Your hosts this week, Lynn Desjardins, Carmel Kilkenny, and Marc MontgomeryListen
The Sochi Olympic games in Russia were a challenge in more than one way for many of the world’s athletes.
Tha anti-homosexual laws of the country, and overall anti-gay atmosphere that reigned during the event caused much turmoil within those gay athletes, some of whom were “out” and some who were not.
Mark Tewksbury was a Canadian gold-medal swimmer, who has formerly worked with the Olympic committee, and who has been a long-time advocate for gay rights.
He appeared in a new documentary about the Sochi games and the effect of Russia’s anti-gay law on activists and athletes
In his conversation with Lynn, he notes that things have changed.
How is it that when pine beetles devaste a mature stand of pine trees in Canada’s boreal forest, that the seedling die as well,even though the beetles don’t attack them?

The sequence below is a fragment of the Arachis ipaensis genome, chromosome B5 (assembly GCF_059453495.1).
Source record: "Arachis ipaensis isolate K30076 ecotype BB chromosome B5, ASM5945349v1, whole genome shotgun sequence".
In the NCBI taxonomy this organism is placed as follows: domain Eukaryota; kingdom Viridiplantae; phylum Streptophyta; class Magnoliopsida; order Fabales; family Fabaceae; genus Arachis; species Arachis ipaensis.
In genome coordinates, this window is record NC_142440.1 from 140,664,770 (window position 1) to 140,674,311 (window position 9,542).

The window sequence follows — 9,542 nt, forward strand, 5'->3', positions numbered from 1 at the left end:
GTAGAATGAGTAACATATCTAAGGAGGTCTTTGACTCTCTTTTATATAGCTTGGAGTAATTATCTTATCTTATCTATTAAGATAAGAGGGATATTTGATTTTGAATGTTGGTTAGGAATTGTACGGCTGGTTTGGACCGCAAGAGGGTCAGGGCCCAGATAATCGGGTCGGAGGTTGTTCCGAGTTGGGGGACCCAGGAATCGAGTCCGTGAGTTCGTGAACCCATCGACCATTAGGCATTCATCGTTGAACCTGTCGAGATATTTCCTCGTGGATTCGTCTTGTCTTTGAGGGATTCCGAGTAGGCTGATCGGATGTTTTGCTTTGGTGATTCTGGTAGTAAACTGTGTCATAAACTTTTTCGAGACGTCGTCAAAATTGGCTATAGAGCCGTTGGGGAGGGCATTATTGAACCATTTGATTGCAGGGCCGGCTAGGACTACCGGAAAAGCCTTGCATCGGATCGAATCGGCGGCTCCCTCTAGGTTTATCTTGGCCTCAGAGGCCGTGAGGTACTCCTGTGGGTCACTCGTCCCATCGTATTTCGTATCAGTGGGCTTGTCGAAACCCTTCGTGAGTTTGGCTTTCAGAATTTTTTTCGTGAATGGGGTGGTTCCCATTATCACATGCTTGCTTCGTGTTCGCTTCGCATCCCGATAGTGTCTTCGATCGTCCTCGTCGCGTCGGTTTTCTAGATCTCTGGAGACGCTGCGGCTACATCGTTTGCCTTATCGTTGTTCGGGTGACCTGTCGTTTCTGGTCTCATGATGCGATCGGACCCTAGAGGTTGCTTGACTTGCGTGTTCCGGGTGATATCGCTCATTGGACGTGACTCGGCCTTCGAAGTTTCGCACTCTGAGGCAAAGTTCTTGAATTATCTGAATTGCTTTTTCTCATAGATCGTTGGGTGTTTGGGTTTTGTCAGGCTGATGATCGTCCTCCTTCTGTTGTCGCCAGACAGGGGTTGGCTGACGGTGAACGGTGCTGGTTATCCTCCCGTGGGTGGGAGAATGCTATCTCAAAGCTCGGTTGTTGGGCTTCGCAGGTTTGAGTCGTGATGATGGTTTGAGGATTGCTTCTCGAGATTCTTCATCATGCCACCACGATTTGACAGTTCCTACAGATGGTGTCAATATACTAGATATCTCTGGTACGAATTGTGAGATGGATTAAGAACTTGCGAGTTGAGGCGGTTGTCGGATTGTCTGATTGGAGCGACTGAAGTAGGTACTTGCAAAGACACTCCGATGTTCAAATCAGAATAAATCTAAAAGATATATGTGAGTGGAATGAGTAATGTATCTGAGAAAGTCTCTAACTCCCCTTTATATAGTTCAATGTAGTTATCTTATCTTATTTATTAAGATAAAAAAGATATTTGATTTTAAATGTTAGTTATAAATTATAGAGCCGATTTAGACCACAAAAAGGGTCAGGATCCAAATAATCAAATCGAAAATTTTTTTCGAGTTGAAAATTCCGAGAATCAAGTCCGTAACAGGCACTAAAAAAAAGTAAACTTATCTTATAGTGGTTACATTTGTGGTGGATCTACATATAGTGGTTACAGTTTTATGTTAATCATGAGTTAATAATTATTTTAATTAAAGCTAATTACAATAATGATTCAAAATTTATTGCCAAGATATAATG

It’s all part of how nature and ecosystems are so intimately interconnected.
The trees need microscopic fungi in the fine hairs of their roots to survive, and the fungi need the trees. When the beetles kill the trees, the fungi dies as well, the same fungi that seedlings need to survive.
A study showed that in healthy pine stands, about 25% of seedlings survive, but in beetle infested stands, the survival rate is near zero. This will eventually result in profound changes to the flora and fauna of Canada’s boreal forest.
Marc spoke with Justine Karst, co-lead author of the study and professor in the Faculty of Agriculture, Life and Environmental Sciences at the University of Alberta
As the city of Toronto is putting all the finishing touches to the sites, the roadways and the accomodations for the upcoming Pan Am and ParaPan Games, the city of Montreal is preparing to celebrate its Olympic legacy.
It’s almost 40 years since Montreal hosted the 1976 Olympic games, the first city in Canada to do so. Now in memory of that great event, the Canadian Olympic House will open on July 9th with the Canada Olympic Excellence Day!
Carmel spoke to Carl Vallee, executive director of communications, to find out more: